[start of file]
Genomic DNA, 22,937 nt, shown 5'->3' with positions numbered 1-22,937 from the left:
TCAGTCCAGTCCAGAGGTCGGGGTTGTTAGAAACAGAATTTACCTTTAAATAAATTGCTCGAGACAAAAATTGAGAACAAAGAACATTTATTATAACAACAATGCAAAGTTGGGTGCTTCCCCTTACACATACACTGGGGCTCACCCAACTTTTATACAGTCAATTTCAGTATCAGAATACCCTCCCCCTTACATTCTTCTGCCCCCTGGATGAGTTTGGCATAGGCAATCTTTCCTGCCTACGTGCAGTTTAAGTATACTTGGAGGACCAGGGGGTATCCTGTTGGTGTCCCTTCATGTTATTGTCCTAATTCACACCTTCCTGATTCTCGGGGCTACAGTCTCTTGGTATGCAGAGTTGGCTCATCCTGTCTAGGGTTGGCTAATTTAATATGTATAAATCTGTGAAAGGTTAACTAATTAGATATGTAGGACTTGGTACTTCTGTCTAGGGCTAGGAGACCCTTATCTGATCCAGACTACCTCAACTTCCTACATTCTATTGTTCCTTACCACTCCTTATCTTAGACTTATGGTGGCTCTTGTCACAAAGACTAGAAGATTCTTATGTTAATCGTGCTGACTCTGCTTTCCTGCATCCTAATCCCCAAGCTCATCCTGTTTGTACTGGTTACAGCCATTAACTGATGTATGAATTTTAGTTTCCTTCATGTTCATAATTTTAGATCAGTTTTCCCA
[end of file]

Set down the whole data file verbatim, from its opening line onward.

Genomic DNA, 22,937 nt, shown 5'->3' with positions numbered 1-22,937 from the left:
TCAGTCCAGTCCAGAGGTCGGGGTTGTTAGAAACAGAATTTACCTTTAAATAAATTGCTCGAGACAAAAATTGAGAACAAAGAACATTTATTATAACAACAATGCAAAGTTGGGTGCTTCCCCTTACACATACACTGGGGCTCACCCAACTTTTATACAGTCAATTTCAGTATCAGAATACCCTCCCCCTTACATTCTTCTGCCCCCTGGATGAGTTTGGCATAGGCAATCTTTCCTGCCTACGTGCAGTTTAAGTATACTTGGAGGACCAGGGGGTATCCTGTTGGTGTCCCTTCATGTTATTGTCCTAATTCACACCTTCCTGATTCTCGGGGCTACAGTCTCTTGGTATGCAGAGTTGGCTCATCCTGTCTAGGGTTGGCTAATTTAATATGTATAAATCTGTGAAAGGTTAACTAATTAGATATGTAGGACTTGGTACTTCTGTCTAGGGCTAGGAGACCCTTATCTGATCCAGACTACCTCAACTTCCTACATTCTATTGTTCCTTACCACTCCTTATCTTAGACTTATGGTGGCTCTTGTCACAAAGACTAGAAGATTCTTATGTTAATCGTGCTGACTCTGCTTTCCTGCATCCTAATCCCCAAGCTCATCCTGTTTGTACTGGTTACAGCCATTAACTGATGTATGAATTTTAGTTTCCTTCATGTTCATAATTTTAGATCAGTTTTCCCA